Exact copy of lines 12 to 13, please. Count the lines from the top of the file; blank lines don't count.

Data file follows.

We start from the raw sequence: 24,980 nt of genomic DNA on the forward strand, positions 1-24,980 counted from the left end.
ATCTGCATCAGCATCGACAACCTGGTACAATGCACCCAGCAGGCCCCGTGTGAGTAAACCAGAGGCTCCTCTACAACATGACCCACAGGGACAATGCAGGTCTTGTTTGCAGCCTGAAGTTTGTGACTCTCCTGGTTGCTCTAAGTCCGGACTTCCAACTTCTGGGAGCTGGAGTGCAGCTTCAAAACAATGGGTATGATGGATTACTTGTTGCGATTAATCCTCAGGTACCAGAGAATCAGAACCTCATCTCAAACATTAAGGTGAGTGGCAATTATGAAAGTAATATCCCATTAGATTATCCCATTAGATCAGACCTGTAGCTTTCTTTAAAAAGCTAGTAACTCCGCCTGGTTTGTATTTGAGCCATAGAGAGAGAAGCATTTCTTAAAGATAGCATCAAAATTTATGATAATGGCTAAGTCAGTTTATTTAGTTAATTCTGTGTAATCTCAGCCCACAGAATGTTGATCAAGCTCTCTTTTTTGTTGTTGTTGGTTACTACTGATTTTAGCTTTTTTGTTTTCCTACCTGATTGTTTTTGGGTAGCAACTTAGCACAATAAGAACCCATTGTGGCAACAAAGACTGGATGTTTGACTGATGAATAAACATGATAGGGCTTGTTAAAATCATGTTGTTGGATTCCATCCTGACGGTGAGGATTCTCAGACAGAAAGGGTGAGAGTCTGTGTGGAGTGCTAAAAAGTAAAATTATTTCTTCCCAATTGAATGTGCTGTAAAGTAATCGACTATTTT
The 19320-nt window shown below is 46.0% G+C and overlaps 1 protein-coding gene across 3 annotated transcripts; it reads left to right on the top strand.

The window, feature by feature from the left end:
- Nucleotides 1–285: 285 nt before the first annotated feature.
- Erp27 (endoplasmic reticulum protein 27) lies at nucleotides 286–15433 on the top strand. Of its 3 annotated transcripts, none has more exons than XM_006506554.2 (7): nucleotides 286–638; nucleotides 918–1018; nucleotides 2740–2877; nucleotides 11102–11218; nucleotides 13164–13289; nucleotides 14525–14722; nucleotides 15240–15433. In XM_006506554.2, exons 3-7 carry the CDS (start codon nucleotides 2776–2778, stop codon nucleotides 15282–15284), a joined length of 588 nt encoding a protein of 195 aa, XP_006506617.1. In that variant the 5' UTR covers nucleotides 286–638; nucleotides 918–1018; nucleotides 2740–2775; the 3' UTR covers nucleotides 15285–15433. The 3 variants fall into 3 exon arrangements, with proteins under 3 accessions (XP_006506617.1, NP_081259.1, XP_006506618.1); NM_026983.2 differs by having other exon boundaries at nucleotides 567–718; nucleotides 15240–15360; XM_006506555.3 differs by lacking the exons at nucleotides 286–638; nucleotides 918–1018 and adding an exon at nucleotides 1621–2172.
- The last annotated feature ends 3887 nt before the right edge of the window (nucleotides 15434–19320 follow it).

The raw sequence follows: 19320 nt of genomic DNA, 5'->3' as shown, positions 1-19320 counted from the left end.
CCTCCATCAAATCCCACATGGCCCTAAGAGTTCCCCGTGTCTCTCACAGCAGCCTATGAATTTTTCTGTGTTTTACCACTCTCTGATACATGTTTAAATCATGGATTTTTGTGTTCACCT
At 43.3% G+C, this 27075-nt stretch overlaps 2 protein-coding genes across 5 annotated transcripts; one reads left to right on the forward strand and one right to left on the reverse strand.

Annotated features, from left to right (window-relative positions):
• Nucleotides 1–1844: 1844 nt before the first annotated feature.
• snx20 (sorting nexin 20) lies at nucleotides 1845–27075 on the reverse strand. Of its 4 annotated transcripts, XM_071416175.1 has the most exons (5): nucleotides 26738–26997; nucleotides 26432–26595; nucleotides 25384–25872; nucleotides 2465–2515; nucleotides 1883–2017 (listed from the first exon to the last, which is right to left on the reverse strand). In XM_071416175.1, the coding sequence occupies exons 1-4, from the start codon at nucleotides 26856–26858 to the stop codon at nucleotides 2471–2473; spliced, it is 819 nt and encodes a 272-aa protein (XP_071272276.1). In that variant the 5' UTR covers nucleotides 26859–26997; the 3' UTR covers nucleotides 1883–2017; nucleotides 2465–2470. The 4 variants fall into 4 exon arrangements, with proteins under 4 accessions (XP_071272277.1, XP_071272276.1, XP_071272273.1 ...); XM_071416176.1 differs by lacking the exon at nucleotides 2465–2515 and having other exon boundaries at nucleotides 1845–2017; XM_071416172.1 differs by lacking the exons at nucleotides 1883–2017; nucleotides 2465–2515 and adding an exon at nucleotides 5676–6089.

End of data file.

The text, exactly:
• Nucleotides 1–1844: 1844 nt before the first annotated feature.
• snx20 (sorting nexin 20) lies at nucleotides 1845–27075 on the reverse strand. Of its 4 annotated transcripts, XM_071416175.1 has the most exons (5): nucleotides 26738–26997; nucleotides 26432–26595; nucleotides 25384–25872; nucleotides 2465–2515; nucleotides 1883–2017 (listed from the first exon to the last, which is right to left on the reverse strand). In XM_071416175.1, the coding sequence occupies exons 1-4, from the start codon at nucleotides 26856–26858 to the stop codon at nucleotides 2471–2473; spliced, it is 819 nt and encodes a 272-aa protein (XP_071272276.1). In that variant the 5' UTR covers nucleotides 26859–26997; the 3' UTR covers nucleotides 1883–2017; nucleotides 2465–2470. The 4 variants fall into 4 exon arrangements, with proteins under 4 accessions (XP_071272277.1, XP_071272276.1, XP_071272273.1 ...); XM_071416176.1 differs by lacking the exon at nucleotides 2465–2515 and having other exon boundaries at nucleotides 1845–2017; XM_071416172.1 differs by lacking the exons at nucleotides 1883–2017; nucleotides 2465–2515 and adding an exon at nucleotides 5676–6089.